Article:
Across Uganda, task shifting means that nurses diagnose and prescribe medication for a wide range of conditions. After visiting a range of medical facilities, it became clear that the quality of drug prescribing varied wildly. Some staff prescribed with clarity, consistency and
quality while others were inconsistent. Dangerous medications such steroids were being used in high doses for infections and allergies. Injections were being used un-necessarily.
Patients were often given five or six different medications, when one or two would have been enough.
Nurses and clinical officers in Uganda do a great job given their short training and lack of resources, and receive very little training or help on their core work – treating the most common medical conditions. ‘Basic Guidelines for Common Conditions” was design in response to this. This tool is designed to help clinicians make the best decisions possible for their patients, using the best value drugs available. It is designed specifically for Nurses and Clinical Officers working at Health Center 2 and 3 level, who have minimal laboratory tests available.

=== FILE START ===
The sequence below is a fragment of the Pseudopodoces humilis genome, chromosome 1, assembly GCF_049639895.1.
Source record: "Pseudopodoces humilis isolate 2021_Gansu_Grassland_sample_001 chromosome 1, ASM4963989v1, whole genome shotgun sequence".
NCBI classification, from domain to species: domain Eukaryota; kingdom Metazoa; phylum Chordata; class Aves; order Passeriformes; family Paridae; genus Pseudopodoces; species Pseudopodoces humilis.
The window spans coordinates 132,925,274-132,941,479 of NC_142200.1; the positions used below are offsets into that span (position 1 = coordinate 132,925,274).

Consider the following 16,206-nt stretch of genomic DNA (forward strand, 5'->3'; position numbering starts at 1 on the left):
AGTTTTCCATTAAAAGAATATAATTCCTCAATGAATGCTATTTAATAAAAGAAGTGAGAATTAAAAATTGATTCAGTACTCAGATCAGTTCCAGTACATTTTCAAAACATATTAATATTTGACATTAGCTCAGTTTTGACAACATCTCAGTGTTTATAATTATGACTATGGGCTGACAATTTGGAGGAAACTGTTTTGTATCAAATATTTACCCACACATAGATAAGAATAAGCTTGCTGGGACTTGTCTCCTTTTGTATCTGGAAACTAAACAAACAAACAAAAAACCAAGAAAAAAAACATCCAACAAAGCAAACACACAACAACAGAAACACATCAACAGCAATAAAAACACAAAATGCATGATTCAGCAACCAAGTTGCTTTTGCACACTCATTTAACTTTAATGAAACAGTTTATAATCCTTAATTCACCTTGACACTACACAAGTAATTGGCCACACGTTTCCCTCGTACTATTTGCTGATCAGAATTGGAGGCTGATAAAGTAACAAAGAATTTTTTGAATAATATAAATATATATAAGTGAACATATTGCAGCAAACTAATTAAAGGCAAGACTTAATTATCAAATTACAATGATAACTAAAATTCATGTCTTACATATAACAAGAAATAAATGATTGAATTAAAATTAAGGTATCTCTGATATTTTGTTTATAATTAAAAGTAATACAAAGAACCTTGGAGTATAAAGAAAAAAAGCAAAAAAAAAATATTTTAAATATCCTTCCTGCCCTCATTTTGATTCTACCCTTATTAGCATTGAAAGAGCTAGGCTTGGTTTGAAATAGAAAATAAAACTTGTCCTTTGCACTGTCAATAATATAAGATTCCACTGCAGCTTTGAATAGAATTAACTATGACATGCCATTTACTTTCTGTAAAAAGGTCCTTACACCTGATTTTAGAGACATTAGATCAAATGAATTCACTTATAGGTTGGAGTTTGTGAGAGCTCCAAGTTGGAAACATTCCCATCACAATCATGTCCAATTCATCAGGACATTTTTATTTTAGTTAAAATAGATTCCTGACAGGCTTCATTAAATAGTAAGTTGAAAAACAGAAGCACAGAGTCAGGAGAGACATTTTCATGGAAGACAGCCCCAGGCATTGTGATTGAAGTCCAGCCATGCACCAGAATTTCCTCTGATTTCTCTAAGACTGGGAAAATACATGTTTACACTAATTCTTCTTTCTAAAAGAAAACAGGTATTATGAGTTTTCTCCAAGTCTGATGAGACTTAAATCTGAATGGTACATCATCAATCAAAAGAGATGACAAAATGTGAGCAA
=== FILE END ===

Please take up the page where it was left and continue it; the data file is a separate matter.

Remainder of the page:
These guidelines are basic and not trying to replace more comprehensive and authoritative guidelines. In many cases these guidelines do not provide enough information to manage the patient adequately. When this is the case, you should refer to IMCI, Uganda Clinical Guidelines and World Health Organisation guidelines as well as talking to senior colleagues. Never be afraid to refer to high levels of care if you are not comfortable with the patient’s situation. These guidelines are updated regularly, to keep up with the latest research as well as antibiotic resistance which Uganda has been remarkably free from up to now.